100 Miles of Spectacular Fun
By Hope S. Philbrick
If the word ‘coast’ brings to mind only the image of blue waves tumbling onto white sand, a visit to the Georgia Coast will expand your understanding. While the Atlantic Ocean does hit sandy beaches at several points, the region boasts rich bio-diversity.
The westernmost coast on the nation’s eastern seaboard (on the same longitude as Cleveland, Ohio), the 100-mile Georgia Coast includes a dozen barrier islands, 1,600 back barrier islands and houses one-eighth of the East Coast’s and one-twelfth of the nation’s total marshland.
In the marshes the distinctions between water and solid surfaces blur: Earth and sea mingle to create a muck that houses dozens of creatures and plants that in turn nourish dozens more. The Georgia tide pushes in with more strength than anywhere south of Maine, causing a six- to ten-foot variance in a complex network of creeks, rivers, estuaries and sounds. Each incoming and outgoing tide churns the water, shifts the current and alters the scenery. Thick with tree cover, some islands appear to rise out of the marsh, their live oaks dripping with grey Spanish moss and their tall pines harboring bird nests. Sightings of blue herons, egrets and bald eagles plus otters, alligators, dolphins and deer are common.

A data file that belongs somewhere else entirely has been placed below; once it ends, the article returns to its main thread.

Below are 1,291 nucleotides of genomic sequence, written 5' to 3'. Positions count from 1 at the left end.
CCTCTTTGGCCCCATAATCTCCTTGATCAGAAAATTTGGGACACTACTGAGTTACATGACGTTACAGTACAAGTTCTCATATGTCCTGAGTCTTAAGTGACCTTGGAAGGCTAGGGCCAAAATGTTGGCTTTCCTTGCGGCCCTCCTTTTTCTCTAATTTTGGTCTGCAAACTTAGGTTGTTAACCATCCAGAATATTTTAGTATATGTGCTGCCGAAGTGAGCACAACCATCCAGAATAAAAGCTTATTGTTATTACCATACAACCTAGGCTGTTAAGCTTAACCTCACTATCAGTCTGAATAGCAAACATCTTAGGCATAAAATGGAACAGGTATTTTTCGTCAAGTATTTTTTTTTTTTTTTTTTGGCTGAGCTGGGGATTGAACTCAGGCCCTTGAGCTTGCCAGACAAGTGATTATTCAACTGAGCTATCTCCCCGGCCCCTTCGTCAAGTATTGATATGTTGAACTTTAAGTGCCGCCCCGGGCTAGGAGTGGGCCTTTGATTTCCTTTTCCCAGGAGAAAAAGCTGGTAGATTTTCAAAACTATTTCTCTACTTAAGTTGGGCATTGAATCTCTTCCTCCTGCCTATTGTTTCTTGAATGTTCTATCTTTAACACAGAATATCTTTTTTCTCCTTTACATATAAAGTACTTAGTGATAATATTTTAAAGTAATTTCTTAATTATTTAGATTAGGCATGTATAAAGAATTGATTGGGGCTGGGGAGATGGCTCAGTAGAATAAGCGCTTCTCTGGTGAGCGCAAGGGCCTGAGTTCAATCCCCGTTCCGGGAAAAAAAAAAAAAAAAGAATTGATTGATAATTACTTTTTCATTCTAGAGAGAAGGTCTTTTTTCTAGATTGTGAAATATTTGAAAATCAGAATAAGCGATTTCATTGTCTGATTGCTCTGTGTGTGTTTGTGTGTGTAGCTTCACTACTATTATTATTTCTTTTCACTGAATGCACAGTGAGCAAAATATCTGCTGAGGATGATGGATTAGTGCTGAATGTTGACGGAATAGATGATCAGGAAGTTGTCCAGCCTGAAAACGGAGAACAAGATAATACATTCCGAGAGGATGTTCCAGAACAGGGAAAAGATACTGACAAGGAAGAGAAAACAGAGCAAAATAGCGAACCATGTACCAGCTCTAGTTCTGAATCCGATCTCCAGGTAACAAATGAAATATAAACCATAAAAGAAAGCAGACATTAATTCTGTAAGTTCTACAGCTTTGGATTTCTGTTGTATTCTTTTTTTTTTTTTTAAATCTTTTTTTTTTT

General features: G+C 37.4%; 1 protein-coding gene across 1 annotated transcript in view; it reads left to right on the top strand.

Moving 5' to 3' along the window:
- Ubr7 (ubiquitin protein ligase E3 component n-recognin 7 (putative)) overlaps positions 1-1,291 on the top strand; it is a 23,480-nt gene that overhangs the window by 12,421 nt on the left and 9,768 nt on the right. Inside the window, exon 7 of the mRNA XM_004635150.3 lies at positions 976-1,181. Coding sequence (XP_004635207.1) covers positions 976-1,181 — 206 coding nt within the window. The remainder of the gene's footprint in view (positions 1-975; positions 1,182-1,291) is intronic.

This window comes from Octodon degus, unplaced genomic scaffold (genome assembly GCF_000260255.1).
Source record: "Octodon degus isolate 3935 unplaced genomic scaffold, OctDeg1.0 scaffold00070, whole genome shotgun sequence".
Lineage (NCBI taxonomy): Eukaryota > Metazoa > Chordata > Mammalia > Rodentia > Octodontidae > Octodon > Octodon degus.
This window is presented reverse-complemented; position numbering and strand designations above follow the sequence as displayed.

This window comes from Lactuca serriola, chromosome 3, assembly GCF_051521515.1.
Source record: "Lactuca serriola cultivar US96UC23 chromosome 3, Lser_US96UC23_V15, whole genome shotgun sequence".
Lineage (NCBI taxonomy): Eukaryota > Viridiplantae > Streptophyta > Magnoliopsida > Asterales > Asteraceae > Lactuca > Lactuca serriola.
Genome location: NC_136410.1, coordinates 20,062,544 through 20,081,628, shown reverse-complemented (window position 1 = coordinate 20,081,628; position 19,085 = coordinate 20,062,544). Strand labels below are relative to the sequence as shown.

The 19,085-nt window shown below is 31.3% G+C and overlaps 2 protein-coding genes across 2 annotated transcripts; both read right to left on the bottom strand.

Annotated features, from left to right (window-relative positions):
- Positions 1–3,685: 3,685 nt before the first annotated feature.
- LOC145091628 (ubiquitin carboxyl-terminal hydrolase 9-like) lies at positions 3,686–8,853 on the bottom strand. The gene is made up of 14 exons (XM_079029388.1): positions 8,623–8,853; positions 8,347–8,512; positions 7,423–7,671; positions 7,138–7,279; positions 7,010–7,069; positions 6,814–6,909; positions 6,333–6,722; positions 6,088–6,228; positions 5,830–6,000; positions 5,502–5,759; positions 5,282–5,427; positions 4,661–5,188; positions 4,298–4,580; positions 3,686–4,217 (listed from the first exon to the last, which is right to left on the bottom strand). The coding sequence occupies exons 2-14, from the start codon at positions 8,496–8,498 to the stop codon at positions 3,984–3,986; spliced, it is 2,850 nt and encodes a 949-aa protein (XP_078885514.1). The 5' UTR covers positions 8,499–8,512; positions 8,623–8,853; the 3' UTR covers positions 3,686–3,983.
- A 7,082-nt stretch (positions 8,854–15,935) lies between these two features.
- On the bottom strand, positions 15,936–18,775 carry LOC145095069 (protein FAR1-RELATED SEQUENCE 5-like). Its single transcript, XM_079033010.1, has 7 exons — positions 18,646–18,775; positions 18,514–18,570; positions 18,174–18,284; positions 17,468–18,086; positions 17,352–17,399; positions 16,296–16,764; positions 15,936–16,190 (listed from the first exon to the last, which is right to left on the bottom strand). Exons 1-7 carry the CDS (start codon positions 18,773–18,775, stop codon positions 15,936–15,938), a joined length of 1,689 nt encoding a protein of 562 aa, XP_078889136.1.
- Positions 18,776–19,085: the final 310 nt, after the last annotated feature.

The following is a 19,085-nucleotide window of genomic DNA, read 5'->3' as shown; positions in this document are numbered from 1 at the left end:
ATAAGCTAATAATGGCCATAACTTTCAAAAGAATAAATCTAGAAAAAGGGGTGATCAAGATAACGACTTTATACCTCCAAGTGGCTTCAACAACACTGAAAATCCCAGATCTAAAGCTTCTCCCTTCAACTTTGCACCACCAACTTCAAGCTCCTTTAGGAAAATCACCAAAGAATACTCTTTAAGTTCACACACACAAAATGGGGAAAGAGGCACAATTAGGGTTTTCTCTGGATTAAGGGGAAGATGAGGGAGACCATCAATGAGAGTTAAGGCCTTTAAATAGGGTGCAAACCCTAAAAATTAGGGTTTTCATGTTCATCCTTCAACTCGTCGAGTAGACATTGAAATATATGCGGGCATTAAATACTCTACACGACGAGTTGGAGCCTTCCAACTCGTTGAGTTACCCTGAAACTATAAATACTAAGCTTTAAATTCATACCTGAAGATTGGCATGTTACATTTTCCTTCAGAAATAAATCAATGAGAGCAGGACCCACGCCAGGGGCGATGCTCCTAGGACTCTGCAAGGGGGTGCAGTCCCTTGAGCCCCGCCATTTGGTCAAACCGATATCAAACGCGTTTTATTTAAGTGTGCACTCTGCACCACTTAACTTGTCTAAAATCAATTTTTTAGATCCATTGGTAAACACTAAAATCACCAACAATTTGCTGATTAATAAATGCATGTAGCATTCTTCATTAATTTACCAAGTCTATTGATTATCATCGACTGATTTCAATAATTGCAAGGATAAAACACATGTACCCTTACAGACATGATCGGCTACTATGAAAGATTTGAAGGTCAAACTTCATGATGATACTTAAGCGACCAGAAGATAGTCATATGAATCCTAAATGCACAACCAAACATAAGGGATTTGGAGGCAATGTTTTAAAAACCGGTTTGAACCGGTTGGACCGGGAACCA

From the state’s oldest city of Savannah to its secluded private islands, the Georgia Coast offers a diverse range of tourism experiences: historic sites to outdoor adventures, remote retreats to popular city streets, golf courses to national wildlife refuges and more. Play as hard as you desire or just sit and watch waves. Then sleep easy: Accommodation options include upscale modern hotels, historic inns, quaint bed and breakfasts, lodges and campsites. Choose one or mix it up over the course of several days.
It’s possible to drive from Savannah to St. Marys (or vice versa) in mere hours, but even if you explore the Georgia Coast over ten days with a busy itinerary like I did, there isn’t enough time to see and do everything. (Among the activities I missed: kayaking in the marsh, hiking through nature reserves, and boating over to Cumberland Island…but these omissions give me a great excuse to visit my home state’s coast again!)
Among the many ways to experience the Georgia Coast are these memorable standouts:
What To Do…
Entertainment recommendations are alphabetized by city or town, which are listed from north to south.
Savannah is a place like no other. Magnificent live oak trees draping in Spanish moss bow and curtsey over streets to greet visitors. Historic architecture shoulders up to trendy boutiques, celebrated restaurants and contemporary hotels. Ornate ironwork, elaborate fountains and cobblestone streets lend distinctive charm. And a festive vibe lingers in the humid air like applause. Boasting 22 green squares and more than 1,600 historic and architecturally significant structures within a 2.5 square-mile area, Savannah houses the nation’s largest registered Urban Historic Landmark District. Founded by General James Oglethorpe in 1733 to help protect the English-held South Carolina from Spanish settlers in Florida, America’s first planned city is today home to tasty coastal culinary creations like low country boil, shrimp and grits, Brunswick stew and sweet pecan pralines. Not to mention memorable adventures, seasonal festivals and world-class entertainment options. Lace up your walking shoes and jump in.